Our last stop of the day, and the most significant, was to the Jordan River. So many important events in history took place here. Probably the most remembered is that this is the place where John the Baptist baptized Jesus. This is also where the tribes of Israel, under the command of Joshua, crossed the river on dry ground to enter into the Promised Land. This river also creates a border between Israel and Jordan - so the picture you see (bottom middle) actually shows the Jordan side of the river. Both Ron and I were baptized into the family of Christ here in this most sacred place. Although the water was dirty and FREEZING cold, it was an experience I will never forget. We both feel so blessed to be able to proclaim our faith in Christ in this way.



On our fourth day in the Holy Land, we visited the Mount of Olives which gave us an amazing view of the old city of Jerusalem (top left). Again, so many incredible events took place here - it was so humbling to be walking these grounds. Zechariah prophesied that in the final victory of the forces of good over evil, the Lord will stand on the Mount of Olives and the mount will be split in two from east to west. King David fled over the Mount of Olives to escape when his son, Absalom, rebelled. Ezekiel had a vision of the Lord ascending from the city and stopping on the Mount of Olives. Jesus traveled down the Mount of Olives on his triumphal entry into Jerusalem. Jesus prayed here in Gethsemane with his disciples the night before his arrest.


The picture on the top right is of a branch of a thorny tree commonly found in the area. It is thought that this may have been the type of thorny branch that was used to make the crown of thorns.


There are many churches on the Mount of Olives (most of which we visited) including the Church of All Nations which was built over the rock on which Jesus prayed the night before his crucifixion; The Church of Mary Magdalene; The Church of Dominus Flevit which is built in the shape of a teardrop commemorating when Jesus wept over the fate of Israel; Dome of the Ascension and the Church of Pater Noster.


We ventured down the Mount of Olives following the path that Jesus Christ would have taken on his triumphal entry. Once inside the old city, we visited, what is believed to be, the Upper Room - where Christ and his apostles had the Last Supper (bottom middle).


We then made a trip into the West Bank to visit Bethlehem, the birthplace of Jesus. Traveling into the West Bank was interesting. There are some very strict rules about who can travel between there and Israel and for what reasons, and I definitely don't know all the logistics of it (in fact I'll probably get this wrong). Our tour guide is an Israeli citizen and he was not allowed to travel into the West Bank. We basically dropped him off at the entrance gate, drove across, and then picked up a new tour guide who was a Palestinian citizen. Our tour bus driver, however, was allowed access (it seems he had some special pass to let him do this). Anyway, once in the West Bank we made our way to visit the Shepherd's caves (bottom left) where the shepherds of biblical times would have found shelter while "watching their flocks by night". We also visited the Church of the Nativity (second row from bottom) which is the oldest complete church in Christianity and was built in the 6th century. It replaced the original church of Constantine which was built over the cave recognized as Christ's birthplace.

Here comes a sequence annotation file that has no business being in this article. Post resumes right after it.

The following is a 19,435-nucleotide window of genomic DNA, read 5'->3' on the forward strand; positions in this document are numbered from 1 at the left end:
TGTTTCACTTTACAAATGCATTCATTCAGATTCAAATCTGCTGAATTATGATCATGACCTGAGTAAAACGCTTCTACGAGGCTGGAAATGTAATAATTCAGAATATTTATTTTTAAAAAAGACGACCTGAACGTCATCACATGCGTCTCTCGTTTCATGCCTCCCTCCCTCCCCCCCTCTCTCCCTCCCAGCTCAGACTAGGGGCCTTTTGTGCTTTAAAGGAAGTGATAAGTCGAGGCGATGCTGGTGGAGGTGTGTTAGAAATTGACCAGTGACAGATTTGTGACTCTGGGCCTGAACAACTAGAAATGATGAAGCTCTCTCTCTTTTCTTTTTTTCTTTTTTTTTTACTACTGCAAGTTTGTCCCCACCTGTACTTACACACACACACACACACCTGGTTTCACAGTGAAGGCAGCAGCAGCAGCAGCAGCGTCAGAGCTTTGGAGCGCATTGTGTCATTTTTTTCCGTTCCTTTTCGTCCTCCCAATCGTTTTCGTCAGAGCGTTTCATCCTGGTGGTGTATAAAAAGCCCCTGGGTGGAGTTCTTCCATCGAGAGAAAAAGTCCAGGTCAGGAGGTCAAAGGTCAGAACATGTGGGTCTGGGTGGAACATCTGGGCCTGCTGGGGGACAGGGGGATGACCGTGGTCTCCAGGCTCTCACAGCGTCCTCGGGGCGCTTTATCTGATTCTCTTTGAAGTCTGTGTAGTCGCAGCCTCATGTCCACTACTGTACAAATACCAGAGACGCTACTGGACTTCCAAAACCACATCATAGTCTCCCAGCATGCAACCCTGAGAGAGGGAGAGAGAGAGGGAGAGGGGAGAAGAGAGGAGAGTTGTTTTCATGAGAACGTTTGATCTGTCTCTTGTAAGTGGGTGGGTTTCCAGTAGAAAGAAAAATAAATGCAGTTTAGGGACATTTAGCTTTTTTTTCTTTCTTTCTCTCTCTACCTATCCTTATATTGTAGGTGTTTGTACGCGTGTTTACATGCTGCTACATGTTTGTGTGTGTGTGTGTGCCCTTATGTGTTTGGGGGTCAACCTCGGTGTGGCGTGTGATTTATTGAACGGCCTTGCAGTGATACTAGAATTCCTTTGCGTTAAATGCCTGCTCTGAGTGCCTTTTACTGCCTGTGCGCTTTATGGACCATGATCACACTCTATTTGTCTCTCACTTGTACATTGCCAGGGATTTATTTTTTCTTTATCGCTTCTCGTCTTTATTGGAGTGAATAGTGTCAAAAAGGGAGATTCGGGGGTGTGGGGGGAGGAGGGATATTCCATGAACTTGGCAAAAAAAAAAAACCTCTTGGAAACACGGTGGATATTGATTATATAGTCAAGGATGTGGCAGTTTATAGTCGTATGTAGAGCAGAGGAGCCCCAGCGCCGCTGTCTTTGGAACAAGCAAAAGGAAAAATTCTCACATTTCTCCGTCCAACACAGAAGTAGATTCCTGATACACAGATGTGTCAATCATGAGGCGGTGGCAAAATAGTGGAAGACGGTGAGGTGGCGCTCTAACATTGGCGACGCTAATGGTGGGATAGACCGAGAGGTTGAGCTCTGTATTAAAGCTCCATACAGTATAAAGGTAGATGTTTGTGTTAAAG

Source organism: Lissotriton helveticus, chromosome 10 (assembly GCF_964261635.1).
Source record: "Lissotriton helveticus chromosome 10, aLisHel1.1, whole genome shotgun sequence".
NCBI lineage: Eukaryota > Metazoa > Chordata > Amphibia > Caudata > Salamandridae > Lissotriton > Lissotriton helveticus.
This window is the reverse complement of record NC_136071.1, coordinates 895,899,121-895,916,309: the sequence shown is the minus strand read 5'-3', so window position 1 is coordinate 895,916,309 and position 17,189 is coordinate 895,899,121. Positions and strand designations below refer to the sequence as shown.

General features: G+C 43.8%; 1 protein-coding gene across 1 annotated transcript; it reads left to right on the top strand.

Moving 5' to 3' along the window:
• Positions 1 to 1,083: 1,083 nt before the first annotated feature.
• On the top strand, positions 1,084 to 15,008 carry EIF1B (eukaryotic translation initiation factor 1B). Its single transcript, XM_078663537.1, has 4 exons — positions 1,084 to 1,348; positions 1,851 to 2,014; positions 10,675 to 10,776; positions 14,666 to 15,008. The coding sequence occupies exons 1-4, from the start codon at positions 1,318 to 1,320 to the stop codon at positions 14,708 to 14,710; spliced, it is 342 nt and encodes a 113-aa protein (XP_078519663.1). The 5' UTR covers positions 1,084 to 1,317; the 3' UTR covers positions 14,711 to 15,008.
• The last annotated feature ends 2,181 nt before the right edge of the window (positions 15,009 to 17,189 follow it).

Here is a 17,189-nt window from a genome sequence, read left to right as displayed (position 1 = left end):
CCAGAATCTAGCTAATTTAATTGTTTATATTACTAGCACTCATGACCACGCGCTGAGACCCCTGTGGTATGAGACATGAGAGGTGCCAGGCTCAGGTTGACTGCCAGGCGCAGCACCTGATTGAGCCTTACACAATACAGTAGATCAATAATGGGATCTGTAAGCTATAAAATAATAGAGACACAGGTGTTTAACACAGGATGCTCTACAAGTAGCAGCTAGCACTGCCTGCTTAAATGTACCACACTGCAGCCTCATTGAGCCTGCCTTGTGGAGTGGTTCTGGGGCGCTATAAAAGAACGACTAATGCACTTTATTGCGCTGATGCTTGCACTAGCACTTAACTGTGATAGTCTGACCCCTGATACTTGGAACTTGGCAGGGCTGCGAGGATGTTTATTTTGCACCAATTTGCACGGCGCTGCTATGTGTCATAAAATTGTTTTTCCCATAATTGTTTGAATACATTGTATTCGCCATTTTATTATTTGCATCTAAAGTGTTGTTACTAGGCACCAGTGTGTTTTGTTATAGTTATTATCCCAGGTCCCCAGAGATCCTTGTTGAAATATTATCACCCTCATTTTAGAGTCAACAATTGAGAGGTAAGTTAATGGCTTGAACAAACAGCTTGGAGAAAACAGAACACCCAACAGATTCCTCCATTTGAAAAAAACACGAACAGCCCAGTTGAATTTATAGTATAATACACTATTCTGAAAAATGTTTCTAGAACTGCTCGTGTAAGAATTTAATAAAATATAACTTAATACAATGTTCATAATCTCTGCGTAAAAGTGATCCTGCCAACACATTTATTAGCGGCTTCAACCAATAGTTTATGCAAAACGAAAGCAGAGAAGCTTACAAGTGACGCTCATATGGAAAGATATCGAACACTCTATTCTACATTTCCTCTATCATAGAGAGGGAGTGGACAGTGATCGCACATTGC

Day five was spent in the old city of Jerusalem. As a Christian, I understood why Jerusalem was such a holy place (this is where Christ was crucified, was buried, and then rose again), but I didn't realize that half of the world honors Jerusalem as well. For those of the Jewish faith, Jerusalem is the city King David made the capital of his kingdom and where the Temple was located. For Muslims, it is holy because they believe that Muhammad ascended to heaven from the Temple Mount during his Night Journey. It is incredibly interesting to see how these three major world religions collide all in one place. The Temple Mount is one of the most contested religious sites in the world. We were very lucky to be able to visit the Temple Mount as hostilities between Christians, Jews, and Muslims can change the safety and security of the site from minute to minute.